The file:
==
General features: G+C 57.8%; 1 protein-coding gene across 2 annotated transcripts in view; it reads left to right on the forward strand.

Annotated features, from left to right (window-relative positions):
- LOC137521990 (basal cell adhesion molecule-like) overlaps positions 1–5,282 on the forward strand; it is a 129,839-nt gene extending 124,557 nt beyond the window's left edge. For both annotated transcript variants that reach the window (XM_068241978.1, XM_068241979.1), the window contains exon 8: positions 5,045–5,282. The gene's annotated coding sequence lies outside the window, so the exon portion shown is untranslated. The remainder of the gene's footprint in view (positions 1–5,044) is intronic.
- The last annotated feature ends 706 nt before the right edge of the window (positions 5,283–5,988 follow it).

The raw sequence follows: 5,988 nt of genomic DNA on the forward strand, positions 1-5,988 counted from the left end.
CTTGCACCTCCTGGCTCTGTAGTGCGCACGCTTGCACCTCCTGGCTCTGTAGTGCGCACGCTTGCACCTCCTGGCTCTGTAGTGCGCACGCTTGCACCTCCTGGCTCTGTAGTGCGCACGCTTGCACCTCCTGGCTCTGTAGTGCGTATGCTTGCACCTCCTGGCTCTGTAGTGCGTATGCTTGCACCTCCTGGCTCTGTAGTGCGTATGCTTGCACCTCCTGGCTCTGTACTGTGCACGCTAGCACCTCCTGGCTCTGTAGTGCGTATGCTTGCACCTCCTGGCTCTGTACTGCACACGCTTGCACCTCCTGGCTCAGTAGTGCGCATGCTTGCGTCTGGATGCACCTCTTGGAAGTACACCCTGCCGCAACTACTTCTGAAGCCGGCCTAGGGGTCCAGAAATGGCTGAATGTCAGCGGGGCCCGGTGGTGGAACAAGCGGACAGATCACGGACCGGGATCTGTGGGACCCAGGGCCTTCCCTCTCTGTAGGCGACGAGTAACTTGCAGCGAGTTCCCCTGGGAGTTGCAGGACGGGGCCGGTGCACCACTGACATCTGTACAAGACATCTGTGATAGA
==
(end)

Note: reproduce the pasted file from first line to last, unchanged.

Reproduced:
General features: G+C 57.8%; 1 protein-coding gene across 2 annotated transcripts in view; it reads left to right on the forward strand.

Annotated features, from left to right (window-relative positions):
- LOC137521990 (basal cell adhesion molecule-like) overlaps positions 1–5,282 on the forward strand; it is a 129,839-nt gene extending 124,557 nt beyond the window's left edge. For both annotated transcript variants that reach the window (XM_068241978.1, XM_068241979.1), the window contains exon 8: positions 5,045–5,282. The gene's annotated coding sequence lies outside the window, so the exon portion shown is untranslated. The remainder of the gene's footprint in view (positions 1–5,044) is intronic.
- The last annotated feature ends 706 nt before the right edge of the window (positions 5,283–5,988 follow it).

The raw sequence follows: 5,988 nt of genomic DNA on the forward strand, positions 1-5,988 counted from the left end.
CTTGCACCTCCTGGCTCTGTAGTGCGCACGCTTGCACCTCCTGGCTCTGTAGTGCGCACGCTTGCACCTCCTGGCTCTGTAGTGCGCACGCTTGCACCTCCTGGCTCTGTAGTGCGCACGCTTGCACCTCCTGGCTCTGTAGTGCGTATGCTTGCACCTCCTGGCTCTGTAGTGCGTATGCTTGCACCTCCTGGCTCTGTAGTGCGTATGCTTGCACCTCCTGGCTCTGTACTGTGCACGCTAGCACCTCCTGGCTCTGTAGTGCGTATGCTTGCACCTCCTGGCTCTGTACTGCACACGCTTGCACCTCCTGGCTCAGTAGTGCGCATGCTTGCGTCTGGATGCACCTCTTGGAAGTACACCCTGCCGCAACTACTTCTGAAGCCGGCCTAGGGGTCCAGAAATGGCTGAATGTCAGCGGGGCCCGGTGGTGGAACAAGCGGACAGATCACGGACCGGGATCTGTGGGACCCAGGGCCTTCCCTCTCTGTAGGCGACGAGTAACTTGCAGCGAGTTCCCCTGGGAGTTGCAGGACGGGGCCGGTGCACCACTGACATCTGTACAAGACATCTGTGATAGA